Take the 2-minute tour ×
Stack Overflow is a question and answer site for professional and enthusiast programmers. It's 100% free, no registration required.

I am using log-error to write warning/errors into a file. When I perform INSERT IGNORE..SELECT statement, it just keep write this warning messages.

120905  3:01:23 [Warning] Unsafe statement written to the binary log using statement format since BINLOG_FORMAT = STATEMENT. INSERT IGNORE... SELECT is unsafe because the order in which rows are retrieved by the SELECT determines which (if any) rows are ignored. This order cannot be predicted and may differ on master and the slave.

I want to stop mysql logwriter keep writing the error above over and over. (I can't see other log because they fillout the whole logfile...)

First of all, I insert (a, b, c) into a table. c should be unique in the table, and a, b are used to select. Query will be like this

SELECT c FROM table WHERE a=value1 AND value2<b AND b<value3

And my insert query is

INSERT IGNORE INTO table VALUES (,,),(,,)...(,,)

I thought I could change the query not to produce warning, but my data contain unique field and I need to guarantee that the filed is unique in the table. And 500~2000 rows should be inserted in every few seconds, so I need to do bulk insert.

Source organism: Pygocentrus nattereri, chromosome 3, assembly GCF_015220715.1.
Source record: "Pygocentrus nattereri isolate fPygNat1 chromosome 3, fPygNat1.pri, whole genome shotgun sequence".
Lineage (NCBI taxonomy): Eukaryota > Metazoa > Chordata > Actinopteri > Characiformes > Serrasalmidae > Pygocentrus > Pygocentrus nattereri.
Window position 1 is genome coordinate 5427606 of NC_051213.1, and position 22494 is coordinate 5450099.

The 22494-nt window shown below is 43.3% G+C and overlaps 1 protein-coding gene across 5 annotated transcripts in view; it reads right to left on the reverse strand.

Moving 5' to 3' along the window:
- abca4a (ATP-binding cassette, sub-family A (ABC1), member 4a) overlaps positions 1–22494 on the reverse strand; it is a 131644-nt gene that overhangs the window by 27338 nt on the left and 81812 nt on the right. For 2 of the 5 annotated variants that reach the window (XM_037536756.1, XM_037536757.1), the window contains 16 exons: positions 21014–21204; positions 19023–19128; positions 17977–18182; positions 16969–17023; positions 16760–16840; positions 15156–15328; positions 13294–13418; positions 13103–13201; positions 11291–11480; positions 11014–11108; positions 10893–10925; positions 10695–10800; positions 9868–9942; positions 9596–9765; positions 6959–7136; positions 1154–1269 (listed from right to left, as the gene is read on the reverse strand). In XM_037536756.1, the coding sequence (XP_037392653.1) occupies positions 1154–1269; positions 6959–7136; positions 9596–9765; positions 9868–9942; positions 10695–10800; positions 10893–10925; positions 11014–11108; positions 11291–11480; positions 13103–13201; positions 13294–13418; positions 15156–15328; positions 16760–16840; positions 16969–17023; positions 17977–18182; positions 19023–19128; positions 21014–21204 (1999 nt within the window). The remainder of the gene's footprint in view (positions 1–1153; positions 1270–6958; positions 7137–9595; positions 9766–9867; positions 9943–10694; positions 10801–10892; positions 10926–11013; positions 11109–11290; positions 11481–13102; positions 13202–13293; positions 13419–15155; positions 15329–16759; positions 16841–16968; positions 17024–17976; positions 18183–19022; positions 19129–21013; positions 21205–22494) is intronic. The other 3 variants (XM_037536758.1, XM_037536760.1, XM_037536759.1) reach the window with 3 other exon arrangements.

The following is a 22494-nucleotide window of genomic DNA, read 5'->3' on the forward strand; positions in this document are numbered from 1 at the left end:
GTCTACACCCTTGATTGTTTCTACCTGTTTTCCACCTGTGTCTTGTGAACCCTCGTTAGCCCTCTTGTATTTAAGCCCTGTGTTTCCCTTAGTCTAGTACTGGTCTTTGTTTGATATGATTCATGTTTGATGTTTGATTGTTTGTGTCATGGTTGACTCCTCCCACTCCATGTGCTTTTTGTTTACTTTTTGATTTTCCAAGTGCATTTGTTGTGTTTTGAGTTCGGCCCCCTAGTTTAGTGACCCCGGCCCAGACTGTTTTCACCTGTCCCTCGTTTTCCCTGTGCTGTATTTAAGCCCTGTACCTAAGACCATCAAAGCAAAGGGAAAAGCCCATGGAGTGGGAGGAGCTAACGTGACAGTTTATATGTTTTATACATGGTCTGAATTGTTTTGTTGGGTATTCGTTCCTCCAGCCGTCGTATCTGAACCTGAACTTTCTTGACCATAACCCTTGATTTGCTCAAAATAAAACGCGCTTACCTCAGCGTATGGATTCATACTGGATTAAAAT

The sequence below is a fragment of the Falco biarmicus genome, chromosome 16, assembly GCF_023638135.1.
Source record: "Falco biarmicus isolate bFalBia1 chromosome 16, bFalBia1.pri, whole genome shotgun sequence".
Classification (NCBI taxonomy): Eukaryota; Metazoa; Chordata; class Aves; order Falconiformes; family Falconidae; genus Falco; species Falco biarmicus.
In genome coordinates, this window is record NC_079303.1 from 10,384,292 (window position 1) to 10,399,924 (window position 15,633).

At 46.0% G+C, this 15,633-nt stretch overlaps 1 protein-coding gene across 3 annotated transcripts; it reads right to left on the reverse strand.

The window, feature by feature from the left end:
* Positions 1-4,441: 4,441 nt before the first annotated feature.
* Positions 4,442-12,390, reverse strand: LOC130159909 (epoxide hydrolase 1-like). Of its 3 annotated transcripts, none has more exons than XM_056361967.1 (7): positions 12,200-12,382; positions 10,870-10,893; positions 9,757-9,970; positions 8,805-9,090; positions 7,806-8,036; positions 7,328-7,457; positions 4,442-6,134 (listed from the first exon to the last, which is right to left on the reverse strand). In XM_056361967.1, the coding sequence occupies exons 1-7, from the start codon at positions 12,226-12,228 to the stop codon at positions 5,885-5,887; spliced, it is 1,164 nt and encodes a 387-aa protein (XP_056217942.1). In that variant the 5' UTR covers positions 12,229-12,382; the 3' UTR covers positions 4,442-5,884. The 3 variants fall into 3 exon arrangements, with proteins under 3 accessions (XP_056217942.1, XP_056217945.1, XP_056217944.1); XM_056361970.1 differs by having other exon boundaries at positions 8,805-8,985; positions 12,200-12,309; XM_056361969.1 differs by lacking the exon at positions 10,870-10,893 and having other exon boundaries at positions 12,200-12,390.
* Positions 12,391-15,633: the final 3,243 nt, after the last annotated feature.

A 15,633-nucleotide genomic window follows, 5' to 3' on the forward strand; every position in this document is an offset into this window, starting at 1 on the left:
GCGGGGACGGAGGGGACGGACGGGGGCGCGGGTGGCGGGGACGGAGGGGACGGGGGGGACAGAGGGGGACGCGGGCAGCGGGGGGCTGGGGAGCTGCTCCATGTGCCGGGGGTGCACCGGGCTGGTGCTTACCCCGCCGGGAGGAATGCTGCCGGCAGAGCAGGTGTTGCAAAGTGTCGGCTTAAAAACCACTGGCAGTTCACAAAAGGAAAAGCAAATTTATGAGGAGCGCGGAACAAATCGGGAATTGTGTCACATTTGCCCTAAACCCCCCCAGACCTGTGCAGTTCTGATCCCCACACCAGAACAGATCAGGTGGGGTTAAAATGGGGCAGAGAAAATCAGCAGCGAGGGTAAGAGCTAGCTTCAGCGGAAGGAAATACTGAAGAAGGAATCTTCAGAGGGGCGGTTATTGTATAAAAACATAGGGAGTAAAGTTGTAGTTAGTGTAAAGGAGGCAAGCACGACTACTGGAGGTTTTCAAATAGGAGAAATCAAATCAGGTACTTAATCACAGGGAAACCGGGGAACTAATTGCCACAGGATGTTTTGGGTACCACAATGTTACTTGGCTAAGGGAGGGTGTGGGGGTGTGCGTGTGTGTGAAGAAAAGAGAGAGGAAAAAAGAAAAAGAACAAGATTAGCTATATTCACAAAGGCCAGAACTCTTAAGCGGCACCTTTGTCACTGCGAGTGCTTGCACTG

If there are already dozen of millions row inserted, and I need to insert another 2000 rows in few seconds. How can I insert them safely into the table without filling the logfile with the warnings?

(I can't turn off the binary log because I need to use mysql replication.)

share|improve this question
    
Are you replicating the tables - because if you are this error is significant. –  Adrian Cornish Sep 5 '12 at 3:21
    
Yes, I am using mysql replication for backup, scaleability reasons –  user1640242 Sep 5 '12 at 3:27
    
So have you read the error message then? –  zerkms Sep 5 '12 at 3:28

1 Answer 1

You can use

SET GLOBAL LOG_WARNINGS = 0 

to turn off logging and

SET GLOBAL LOG_WARNINGS = 1

to turn it back on. My personal suggestion is to wrap the offending query with these rather than setting it globally so that you can track if other queries cause the problem as well.

Note that older versions of MySQL do not support this.

share|improve this answer
1  
As a global variable, this will turn off warnings for all sessions connected to the database, right? –  rjh May 28 '14 at 13:50

Your Answer

 
discard

By posting your answer, you agree to the privacy policy and terms of service.

Not the answer you're looking for? Browse other questions tagged or ask your own question.